Grow nutritious food, nurture a community
Nonprofit urban farms are springing up on rooftops and vacant parking lots across North America. Producing more than organic food, they're also growing community spirit.
Urban farming has taken on a new social spin. Based on Canada’s West Coast, the Sole Food project is leading the way with its innovative approach: the nonprofit Sole Food farms aim to support those with limited resources with agricultural training, employment, and a community.
The roots of urban farming
Mohamed Hage is credited with starting the first commercial urban rooftop farm. Based in Montreal, Lufa Farms now spans a 32,000 square-foot rooftop. Since the first greenhouse was erected in 2011, Hage has been spreading the word about the importance of sustainability and urban farming throughout North America. Now, almost six years later, urban farming has taken on a new social spin.
The latest rooftop and parking lot farms are now of the nonprofit sort. One of the biggest nonprofit urban farms, called Sole Food, can be found smack in the middle of Vancouver’s busiest streets. Michael Ableman, a farmer, social activist, and author seeking to change the way that urban communities connect with rural farmers, is the voice behind the Sole Food movement. The Sole Food project teaches Vancouver’s disadvantaged inner-city residents a different kind of street smarts.
Feeding more than mouths
At first glance of the Sole Food website, it may be hard to imagine how a program of this scope could possibly work. Sole Food doesn’t employ salaried workers to harvest plants and learn complex urban farming methods. Instead, Ableman is teaching recovering addicts, people with mental illness, and those who call Vancouver’s streets home how to farm.
Why? “Good food is a basic and fundamental human right,” says Ableman. He believes that Canadians are part of a system where “good food is only available to a small segment of society”—a segment that can afford organic grocery store prices.
It’s hard to purchase quality food in Canada when you’re reliant on a monthly government cheque—harder still when you’re living on the streets. That’s why Ableman’s Sole Food project isn’t “ … just growing food … it’s growing people.” People who, in turn, can grow produce that is fresh and healthy and that can be sold to fellow urbanites at a reasonable cost.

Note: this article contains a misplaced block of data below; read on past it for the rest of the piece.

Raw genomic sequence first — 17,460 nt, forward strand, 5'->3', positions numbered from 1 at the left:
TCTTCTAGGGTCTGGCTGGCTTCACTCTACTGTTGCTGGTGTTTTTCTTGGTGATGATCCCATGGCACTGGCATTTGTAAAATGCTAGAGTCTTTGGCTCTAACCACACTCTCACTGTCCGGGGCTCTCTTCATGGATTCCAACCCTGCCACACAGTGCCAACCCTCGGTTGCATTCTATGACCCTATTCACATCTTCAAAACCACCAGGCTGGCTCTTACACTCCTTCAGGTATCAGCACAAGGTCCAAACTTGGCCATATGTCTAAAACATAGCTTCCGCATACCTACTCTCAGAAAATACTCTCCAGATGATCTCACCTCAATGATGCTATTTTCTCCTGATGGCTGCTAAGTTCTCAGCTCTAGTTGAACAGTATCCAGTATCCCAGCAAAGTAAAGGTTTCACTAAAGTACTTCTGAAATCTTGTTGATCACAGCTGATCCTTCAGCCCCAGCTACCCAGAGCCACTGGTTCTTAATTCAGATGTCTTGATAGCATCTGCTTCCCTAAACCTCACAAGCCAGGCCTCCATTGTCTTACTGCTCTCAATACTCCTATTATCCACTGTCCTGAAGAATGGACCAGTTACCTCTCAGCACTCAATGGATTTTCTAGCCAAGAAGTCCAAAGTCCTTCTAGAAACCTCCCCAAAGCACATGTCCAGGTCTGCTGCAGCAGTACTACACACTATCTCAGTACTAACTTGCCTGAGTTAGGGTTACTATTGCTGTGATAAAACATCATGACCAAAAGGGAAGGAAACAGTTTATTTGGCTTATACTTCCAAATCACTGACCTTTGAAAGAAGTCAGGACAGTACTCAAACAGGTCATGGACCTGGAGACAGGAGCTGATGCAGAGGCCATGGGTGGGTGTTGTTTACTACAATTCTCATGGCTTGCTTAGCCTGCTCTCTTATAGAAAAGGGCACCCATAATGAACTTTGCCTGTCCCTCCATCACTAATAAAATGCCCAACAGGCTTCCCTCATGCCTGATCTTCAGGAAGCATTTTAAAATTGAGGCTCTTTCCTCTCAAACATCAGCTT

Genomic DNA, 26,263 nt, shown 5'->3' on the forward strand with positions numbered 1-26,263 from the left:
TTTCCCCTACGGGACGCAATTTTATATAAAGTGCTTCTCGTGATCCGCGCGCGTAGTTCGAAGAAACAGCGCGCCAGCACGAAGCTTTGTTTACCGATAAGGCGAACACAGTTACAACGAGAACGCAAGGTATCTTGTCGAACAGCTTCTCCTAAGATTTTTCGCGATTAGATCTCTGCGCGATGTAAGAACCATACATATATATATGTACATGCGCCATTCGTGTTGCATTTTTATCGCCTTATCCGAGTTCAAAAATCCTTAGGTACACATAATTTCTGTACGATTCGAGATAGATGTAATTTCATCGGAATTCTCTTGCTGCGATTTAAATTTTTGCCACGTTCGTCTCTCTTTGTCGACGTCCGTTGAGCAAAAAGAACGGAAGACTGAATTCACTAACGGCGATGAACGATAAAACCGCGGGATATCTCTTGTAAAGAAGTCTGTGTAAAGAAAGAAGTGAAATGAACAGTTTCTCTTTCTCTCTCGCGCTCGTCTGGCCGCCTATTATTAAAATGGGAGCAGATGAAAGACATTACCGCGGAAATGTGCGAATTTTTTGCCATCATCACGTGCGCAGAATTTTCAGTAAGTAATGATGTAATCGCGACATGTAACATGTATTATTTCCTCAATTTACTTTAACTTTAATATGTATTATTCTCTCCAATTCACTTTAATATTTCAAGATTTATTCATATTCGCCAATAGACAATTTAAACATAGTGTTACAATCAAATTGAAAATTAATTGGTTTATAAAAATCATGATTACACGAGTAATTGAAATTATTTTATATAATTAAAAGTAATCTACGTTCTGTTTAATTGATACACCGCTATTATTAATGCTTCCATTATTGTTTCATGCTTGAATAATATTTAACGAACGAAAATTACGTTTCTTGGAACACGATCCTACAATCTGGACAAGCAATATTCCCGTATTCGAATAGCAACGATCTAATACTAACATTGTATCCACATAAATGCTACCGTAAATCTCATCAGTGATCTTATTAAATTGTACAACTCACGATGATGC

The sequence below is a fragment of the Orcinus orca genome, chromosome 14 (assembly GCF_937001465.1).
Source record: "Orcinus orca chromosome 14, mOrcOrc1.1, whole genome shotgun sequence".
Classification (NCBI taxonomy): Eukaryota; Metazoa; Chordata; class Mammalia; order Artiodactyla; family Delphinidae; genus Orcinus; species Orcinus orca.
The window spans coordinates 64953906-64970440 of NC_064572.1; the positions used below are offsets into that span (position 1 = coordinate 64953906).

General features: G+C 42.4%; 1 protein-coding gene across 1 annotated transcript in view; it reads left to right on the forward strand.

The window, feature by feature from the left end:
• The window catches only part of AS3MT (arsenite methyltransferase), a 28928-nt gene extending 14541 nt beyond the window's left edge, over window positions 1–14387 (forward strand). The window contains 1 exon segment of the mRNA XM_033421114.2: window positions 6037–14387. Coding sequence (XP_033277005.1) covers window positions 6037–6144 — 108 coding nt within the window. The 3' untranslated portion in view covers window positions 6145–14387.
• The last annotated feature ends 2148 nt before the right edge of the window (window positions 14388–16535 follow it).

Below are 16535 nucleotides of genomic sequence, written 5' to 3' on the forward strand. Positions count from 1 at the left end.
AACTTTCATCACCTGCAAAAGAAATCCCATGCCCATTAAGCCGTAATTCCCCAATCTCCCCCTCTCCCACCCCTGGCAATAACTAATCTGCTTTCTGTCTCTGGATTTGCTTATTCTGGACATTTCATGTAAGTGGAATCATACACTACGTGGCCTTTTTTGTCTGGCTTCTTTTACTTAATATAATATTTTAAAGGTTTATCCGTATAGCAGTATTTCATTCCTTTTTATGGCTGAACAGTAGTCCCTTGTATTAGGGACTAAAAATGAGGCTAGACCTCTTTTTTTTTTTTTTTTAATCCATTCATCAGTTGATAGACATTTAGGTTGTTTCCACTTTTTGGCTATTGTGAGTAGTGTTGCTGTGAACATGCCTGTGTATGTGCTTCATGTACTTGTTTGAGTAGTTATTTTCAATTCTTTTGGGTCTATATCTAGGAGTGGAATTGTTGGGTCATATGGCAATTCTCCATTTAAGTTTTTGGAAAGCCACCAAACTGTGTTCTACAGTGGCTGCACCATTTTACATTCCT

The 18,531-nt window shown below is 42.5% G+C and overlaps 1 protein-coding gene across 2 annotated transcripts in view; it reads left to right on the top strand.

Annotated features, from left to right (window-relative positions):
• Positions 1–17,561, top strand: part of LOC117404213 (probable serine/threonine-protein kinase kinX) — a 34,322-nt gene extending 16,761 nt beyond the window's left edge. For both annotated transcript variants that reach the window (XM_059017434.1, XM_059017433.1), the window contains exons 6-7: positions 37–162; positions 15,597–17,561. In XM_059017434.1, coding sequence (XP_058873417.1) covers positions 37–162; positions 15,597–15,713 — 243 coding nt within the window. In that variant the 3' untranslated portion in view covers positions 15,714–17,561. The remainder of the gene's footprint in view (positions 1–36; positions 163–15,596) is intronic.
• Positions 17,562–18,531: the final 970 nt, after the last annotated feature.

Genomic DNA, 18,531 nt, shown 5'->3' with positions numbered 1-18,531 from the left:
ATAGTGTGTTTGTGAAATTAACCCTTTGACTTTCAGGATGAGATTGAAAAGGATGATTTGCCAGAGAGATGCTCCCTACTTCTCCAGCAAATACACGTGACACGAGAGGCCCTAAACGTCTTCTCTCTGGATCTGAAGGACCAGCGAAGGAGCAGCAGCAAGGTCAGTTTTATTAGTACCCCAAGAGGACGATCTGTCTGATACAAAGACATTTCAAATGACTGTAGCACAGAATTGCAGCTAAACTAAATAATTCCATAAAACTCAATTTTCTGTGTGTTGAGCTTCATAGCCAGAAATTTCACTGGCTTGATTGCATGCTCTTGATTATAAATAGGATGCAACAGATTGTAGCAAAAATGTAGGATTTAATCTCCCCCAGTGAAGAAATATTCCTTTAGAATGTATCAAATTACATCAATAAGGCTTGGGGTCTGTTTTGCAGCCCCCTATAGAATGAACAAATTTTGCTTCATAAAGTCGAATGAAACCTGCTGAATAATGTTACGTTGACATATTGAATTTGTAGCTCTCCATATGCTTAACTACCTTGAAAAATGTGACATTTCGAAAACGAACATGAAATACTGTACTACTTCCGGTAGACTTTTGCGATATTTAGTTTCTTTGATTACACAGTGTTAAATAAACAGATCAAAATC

The wider picture
While Ableman admits there are challenges to working with people with addiction and mental illness, he maintains that the point of Sole Food is to ignite a relationship between urban and rural farms.
Ableman’s vision is a noble one. He sees a world where rural farmers and urban residents support and communicate with one another. His world is full of fresh produce that’s grown on rural farms and eaten on urban tables. Right now, says Ableman, the current “food system is not working.” He’s “trying to turn the food system right side up.”
This begins with projects such as Sole Food, which bring awareness to urban centres. Eventually, Ableman’s goal is to forge a “relationship between urban and rural farms.” “Planting veggies is not the answer—a broader way of thinking is,” he says.
Sources and resources
If you’re feeling mindful of the fresh food movement, there are plenty of ways you can get in on the action too. Keep in mind that not all urban farms are nonprofit, but nevertheless, commercial urban farms offer great environmental benefits too.
Find urban farms across Canada
All across Canada, urban farms are popping up. Here are some examples:
Want to do your own urban gardening?
You can also help spread the word about the importance of a better relationship between urbanites and rural farmers by reaching out to an urban farmer like Ableman and asking how you can help.
Or simply speak with the farmers at your local farmers’ market. Farmers are often willing to sell to the public directly or to help you find ways to support local farms. As Ableman states, “Better relationships are the answer.”
Why go local?
Food that’s grown locally just tastes better. Produce that’s shipped from other countries and provinces can sit inside of a truck or container for days or weeks. To make matters worse, fruits and vegetables are often picked before they are ripe, so that farmers can fill massive grocery store orders.
People became tired of white strawberries, rubberized cucumbers, and wilted lettuce leaves, and the local food movement began.
Setting up spaces across North America
Cities around the world are quickly catching farming fever, with a community-building spin.
Nonprofit urban farms across Canada
Ableman isn’t alone in his quest to promote social change through urban farming. Here are some examples of organizations across Canada that are strengthening communities through urban farming.